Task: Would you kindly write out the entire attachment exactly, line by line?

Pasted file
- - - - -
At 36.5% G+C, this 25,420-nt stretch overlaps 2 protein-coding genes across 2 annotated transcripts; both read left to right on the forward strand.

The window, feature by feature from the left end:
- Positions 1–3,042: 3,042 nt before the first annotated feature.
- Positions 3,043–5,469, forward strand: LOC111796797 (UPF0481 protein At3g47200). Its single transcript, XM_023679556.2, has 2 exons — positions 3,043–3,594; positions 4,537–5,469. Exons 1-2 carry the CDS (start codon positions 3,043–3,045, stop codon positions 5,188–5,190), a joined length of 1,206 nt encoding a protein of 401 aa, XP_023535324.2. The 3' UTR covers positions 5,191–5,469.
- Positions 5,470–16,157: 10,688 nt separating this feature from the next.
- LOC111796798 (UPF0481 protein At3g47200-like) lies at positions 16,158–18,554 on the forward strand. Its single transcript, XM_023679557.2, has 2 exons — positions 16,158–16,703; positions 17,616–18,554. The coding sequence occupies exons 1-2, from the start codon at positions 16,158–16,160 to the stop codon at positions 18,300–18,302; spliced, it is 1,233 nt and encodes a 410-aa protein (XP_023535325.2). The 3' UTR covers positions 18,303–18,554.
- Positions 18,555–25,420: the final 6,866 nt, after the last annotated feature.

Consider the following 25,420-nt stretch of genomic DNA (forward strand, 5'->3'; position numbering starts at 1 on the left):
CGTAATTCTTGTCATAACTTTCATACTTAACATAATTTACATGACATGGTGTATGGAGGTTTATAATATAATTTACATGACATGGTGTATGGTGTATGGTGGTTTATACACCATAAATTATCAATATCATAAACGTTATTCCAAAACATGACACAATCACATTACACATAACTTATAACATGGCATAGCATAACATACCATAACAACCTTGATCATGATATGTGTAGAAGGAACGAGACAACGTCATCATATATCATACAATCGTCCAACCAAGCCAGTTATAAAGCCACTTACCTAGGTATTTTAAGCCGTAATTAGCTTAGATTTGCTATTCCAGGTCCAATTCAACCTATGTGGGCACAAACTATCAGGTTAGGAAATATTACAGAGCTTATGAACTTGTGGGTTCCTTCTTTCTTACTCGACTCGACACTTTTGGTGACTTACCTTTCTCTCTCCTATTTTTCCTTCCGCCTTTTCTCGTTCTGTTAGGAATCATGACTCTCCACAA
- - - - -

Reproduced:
At 36.5% G+C, this 25,420-nt stretch overlaps 2 protein-coding genes across 2 annotated transcripts; both read left to right on the forward strand.

The window, feature by feature from the left end:
- Positions 1–3,042: 3,042 nt before the first annotated feature.
- Positions 3,043–5,469, forward strand: LOC111796797 (UPF0481 protein At3g47200). Its single transcript, XM_023679556.2, has 2 exons — positions 3,043–3,594; positions 4,537–5,469. Exons 1-2 carry the CDS (start codon positions 3,043–3,045, stop codon positions 5,188–5,190), a joined length of 1,206 nt encoding a protein of 401 aa, XP_023535324.2. The 3' UTR covers positions 5,191–5,469.
- Positions 5,470–16,157: 10,688 nt separating this feature from the next.
- LOC111796798 (UPF0481 protein At3g47200-like) lies at positions 16,158–18,554 on the forward strand. Its single transcript, XM_023679557.2, has 2 exons — positions 16,158–16,703; positions 17,616–18,554. The coding sequence occupies exons 1-2, from the start codon at positions 16,158–16,160 to the stop codon at positions 18,300–18,302; spliced, it is 1,233 nt and encodes a 410-aa protein (XP_023535325.2). The 3' UTR covers positions 18,303–18,554.
- Positions 18,555–25,420: the final 6,866 nt, after the last annotated feature.

Consider the following 25,420-nt stretch of genomic DNA (forward strand, 5'->3'; position numbering starts at 1 on the left):
CGTAATTCTTGTCATAACTTTCATACTTAACATAATTTACATGACATGGTGTATGGAGGTTTATAATATAATTTACATGACATGGTGTATGGTGTATGGTGGTTTATACACCATAAATTATCAATATCATAAACGTTATTCCAAAACATGACACAATCACATTACACATAACTTATAACATGGCATAGCATAACATACCATAACAACCTTGATCATGATATGTGTAGAAGGAACGAGACAACGTCATCATATATCATACAATCGTCCAACCAAGCCAGTTATAAAGCCACTTACCTAGGTATTTTAAGCCGTAATTAGCTTAGATTTGCTATTCCAGGTCCAATTCAACCTATGTGGGCACAAACTATCAGGTTAGGAAATATTACAGAGCTTATGAACTTGTGGGTTCCTTCTTTCTTACTCGACTCGACACTTTTGGTGACTTACCTTTCTCTCTCCTATTTTTCCTTCCGCCTTTTCTCGTTCTGTTAGGAATCATGACTCTCCACAA